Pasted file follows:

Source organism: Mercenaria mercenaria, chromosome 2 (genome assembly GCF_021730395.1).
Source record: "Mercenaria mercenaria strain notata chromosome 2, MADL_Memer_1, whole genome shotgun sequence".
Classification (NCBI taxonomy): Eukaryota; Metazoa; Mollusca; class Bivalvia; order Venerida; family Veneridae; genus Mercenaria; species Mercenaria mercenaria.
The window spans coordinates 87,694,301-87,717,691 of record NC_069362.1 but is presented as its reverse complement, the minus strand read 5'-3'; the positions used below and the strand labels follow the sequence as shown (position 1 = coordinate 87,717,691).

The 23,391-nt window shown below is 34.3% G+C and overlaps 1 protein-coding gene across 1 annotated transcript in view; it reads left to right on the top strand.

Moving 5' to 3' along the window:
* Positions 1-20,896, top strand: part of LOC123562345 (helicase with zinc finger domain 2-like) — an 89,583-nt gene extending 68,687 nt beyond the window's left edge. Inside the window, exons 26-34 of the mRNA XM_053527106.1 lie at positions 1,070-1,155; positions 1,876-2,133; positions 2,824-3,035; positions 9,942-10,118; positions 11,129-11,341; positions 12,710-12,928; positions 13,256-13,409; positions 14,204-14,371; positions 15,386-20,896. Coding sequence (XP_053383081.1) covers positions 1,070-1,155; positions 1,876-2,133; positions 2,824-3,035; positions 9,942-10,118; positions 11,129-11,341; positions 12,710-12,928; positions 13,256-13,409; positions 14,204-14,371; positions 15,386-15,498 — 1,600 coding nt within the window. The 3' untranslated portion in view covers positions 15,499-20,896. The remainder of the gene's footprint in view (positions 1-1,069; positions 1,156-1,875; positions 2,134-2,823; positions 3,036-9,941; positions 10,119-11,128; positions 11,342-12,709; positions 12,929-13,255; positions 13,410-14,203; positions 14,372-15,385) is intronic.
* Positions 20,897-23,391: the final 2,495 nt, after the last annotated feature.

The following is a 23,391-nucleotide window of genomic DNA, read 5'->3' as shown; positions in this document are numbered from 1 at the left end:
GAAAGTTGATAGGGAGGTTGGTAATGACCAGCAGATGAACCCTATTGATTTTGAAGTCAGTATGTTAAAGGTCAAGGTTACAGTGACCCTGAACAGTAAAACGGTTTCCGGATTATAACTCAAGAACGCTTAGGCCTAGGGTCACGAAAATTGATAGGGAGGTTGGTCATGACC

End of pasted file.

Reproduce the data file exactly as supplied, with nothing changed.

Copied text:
Source organism: Mercenaria mercenaria, chromosome 2 (genome assembly GCF_021730395.1).
Source record: "Mercenaria mercenaria strain notata chromosome 2, MADL_Memer_1, whole genome shotgun sequence".
Classification (NCBI taxonomy): Eukaryota; Metazoa; Mollusca; class Bivalvia; order Venerida; family Veneridae; genus Mercenaria; species Mercenaria mercenaria.
The window spans coordinates 87,694,301-87,717,691 of record NC_069362.1 but is presented as its reverse complement, the minus strand read 5'-3'; the positions used below and the strand labels follow the sequence as shown (position 1 = coordinate 87,717,691).

The 23,391-nt window shown below is 34.3% G+C and overlaps 1 protein-coding gene across 1 annotated transcript in view; it reads left to right on the top strand.

Moving 5' to 3' along the window:
* Positions 1-20,896, top strand: part of LOC123562345 (helicase with zinc finger domain 2-like) — an 89,583-nt gene extending 68,687 nt beyond the window's left edge. Inside the window, exons 26-34 of the mRNA XM_053527106.1 lie at positions 1,070-1,155; positions 1,876-2,133; positions 2,824-3,035; positions 9,942-10,118; positions 11,129-11,341; positions 12,710-12,928; positions 13,256-13,409; positions 14,204-14,371; positions 15,386-20,896. Coding sequence (XP_053383081.1) covers positions 1,070-1,155; positions 1,876-2,133; positions 2,824-3,035; positions 9,942-10,118; positions 11,129-11,341; positions 12,710-12,928; positions 13,256-13,409; positions 14,204-14,371; positions 15,386-15,498 — 1,600 coding nt within the window. The 3' untranslated portion in view covers positions 15,499-20,896. The remainder of the gene's footprint in view (positions 1-1,069; positions 1,156-1,875; positions 2,134-2,823; positions 3,036-9,941; positions 10,119-11,128; positions 11,342-12,709; positions 12,929-13,255; positions 13,410-14,203; positions 14,372-15,385) is intronic.
* Positions 20,897-23,391: the final 2,495 nt, after the last annotated feature.

The following is a 23,391-nucleotide window of genomic DNA, read 5'->3' as shown; positions in this document are numbered from 1 at the left end:
GAAAGTTGATAGGGAGGTTGGTAATGACCAGCAGATGAACCCTATTGATTTTGAAGTCAGTATGTTAAAGGTCAAGGTTACAGTGACCCTGAACAGTAAAACGGTTTCCGGATTATAACTCAAGAACGCTTAGGCCTAGGGTCACGAAAATTGATAGGGAGGTTGGTCATGACC